- Wait Wait... Don't Tell Me! has "Listener Limerick Challenge" as a regular feature, where Carl Kassel reads a limerick dealing with current events and the contestant has to fill in the blank at the end.
- The Limerick Dungeon in Kingdom of Loathing. Every adventure you have in there is described in the form of a limerick. For example:
All at once you're approached by an OrcWho comes after you waving a spork.With a thud and a squish,Well, you make that Orc wishHe was never dropped off by the stork.
- In the Attic/Basement level of Nightmare Ned, there is an enormous dragon who tells gruesome stories in the form of limericks - and all in a very cheerful tone, as if reading bedtime stories.
- In Sid Meierís Alpha Centauri, the quote for the Cyborg Factory is a limerick:
A handsome young Cyborg named AceWooed women at every baseBut once ladies glanced atHis special enhancementThey vanished with nary a trace
- In Friendship is Dragons Pinkie Pie uses a "Glib Limerick" to defeat Nightmare Moon's forest trap during the comic's version of the "Giggle at the Ghosties" song.
- Limerixkcd takes xkcd comics and describes them in limerick form.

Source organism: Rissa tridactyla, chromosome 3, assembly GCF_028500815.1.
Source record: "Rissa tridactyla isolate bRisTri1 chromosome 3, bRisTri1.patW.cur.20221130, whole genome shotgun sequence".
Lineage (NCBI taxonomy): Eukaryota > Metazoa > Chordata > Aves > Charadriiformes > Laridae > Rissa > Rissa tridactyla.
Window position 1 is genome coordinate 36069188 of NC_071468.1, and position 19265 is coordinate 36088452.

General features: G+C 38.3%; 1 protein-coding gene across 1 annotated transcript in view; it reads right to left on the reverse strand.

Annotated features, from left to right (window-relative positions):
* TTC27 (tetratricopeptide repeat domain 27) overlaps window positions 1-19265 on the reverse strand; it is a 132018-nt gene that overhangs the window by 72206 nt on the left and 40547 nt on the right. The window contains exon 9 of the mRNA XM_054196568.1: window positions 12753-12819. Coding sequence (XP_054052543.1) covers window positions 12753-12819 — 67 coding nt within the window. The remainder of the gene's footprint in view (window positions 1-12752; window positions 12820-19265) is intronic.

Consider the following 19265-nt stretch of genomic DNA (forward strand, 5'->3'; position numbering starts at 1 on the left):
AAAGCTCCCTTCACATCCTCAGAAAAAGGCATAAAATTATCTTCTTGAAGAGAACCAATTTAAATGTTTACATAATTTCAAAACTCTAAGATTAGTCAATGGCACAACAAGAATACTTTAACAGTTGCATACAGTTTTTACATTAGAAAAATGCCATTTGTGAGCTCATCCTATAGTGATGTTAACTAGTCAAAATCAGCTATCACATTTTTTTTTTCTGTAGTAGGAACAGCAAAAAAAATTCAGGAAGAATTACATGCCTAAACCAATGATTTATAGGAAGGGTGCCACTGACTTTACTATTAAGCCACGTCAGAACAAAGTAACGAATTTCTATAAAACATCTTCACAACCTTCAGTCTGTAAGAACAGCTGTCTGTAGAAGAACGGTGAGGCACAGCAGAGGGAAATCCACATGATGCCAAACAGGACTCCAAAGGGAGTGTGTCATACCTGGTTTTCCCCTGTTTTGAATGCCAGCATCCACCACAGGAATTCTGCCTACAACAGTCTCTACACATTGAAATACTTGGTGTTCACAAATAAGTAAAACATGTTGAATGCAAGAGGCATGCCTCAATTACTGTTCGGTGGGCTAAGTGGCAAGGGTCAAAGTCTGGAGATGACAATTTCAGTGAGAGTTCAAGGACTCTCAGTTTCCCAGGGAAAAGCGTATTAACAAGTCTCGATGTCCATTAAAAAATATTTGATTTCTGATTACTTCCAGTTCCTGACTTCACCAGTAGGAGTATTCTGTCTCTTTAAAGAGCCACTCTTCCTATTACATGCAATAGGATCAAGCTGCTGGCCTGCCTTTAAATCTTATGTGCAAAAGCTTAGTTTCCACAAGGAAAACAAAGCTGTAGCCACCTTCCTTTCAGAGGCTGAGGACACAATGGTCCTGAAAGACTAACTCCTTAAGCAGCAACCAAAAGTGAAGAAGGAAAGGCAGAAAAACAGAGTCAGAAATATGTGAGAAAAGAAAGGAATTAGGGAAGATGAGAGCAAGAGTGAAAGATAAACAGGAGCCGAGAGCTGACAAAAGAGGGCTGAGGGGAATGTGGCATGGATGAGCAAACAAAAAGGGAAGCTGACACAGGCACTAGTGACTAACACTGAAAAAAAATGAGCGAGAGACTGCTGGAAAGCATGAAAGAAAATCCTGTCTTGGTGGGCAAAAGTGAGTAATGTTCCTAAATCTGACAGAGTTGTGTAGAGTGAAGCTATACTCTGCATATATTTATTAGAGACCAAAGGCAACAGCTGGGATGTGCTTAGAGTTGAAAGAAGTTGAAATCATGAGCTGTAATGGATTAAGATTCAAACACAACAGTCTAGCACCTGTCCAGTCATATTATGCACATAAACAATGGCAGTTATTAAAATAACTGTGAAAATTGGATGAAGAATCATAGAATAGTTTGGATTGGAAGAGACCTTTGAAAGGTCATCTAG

- xkcd itself gives us this hilarious description of Poe's Law.
I used to find slashdot delightful,But my feelings of late are more spitefulMy comments sarcasticThe iconoclasticKeep modding to plus five (insightful).alt text
- As a Shout-Out to Limerixkcd, this Square Root of Minus Garfield strip recapped a Garfield in limerick.
- Zero Punctuation once did an entire review in limerick.
- The Other Wiki cites this limerick as an example:
The lim'rick packs laughs anatomicalIn space that is quite economical,But the good ones I've seenSo seldom are clean,And the clean ones so seldom are comical.
- The Fairly OddParents! has two from the episode "The Big Bash":
Leprechaun: They say that poor Cosmo was dense / For betting his wife for five cents / If she knows, she'll be mad /If she goes, he'll be sad / I'm betting the pain is intense. [poofs out]Wanda: [enraged] YOU BET ME FOR A NICKEL?!!Cosmo: But, it was a shiny nickel.[Wanda strangles him]Wanda Two fairies had a thought in their head, / That a bet could decide who'd I wed, / But when during their bout, / Their big secret got out... [summons angered guys from the trip]Juandissimo: ...And now both of those morons are dead?
- In The Simpsons episode "Eeny Teeny Maya Moe", Homer is mocked because he can't remember limericks:
Homer: I can too! There once was this guy from an island off the coast of Massachusetts, uh... Nantucket, I think it was. Anyway, he had the most unusual personal characteristic, which was, uh... um...
- SpongeBob SquarePants has this gem from the episode "Sleepy Time":
There once was a man from PeruWho dreamt he was eating his shoeHe woke with a frightIn the middle of the nightTo see that his dream had come true.
- Although the name came from the third largest city in the Republic of Ireland, the poem format came from a refrain of the nonsense verse parlor game named "Won't You Come Up To Limerick?". The poem is set To the Tune of... said refrain.
- There Once Was A Man From Nantucket... - Weblinks Are Not Examples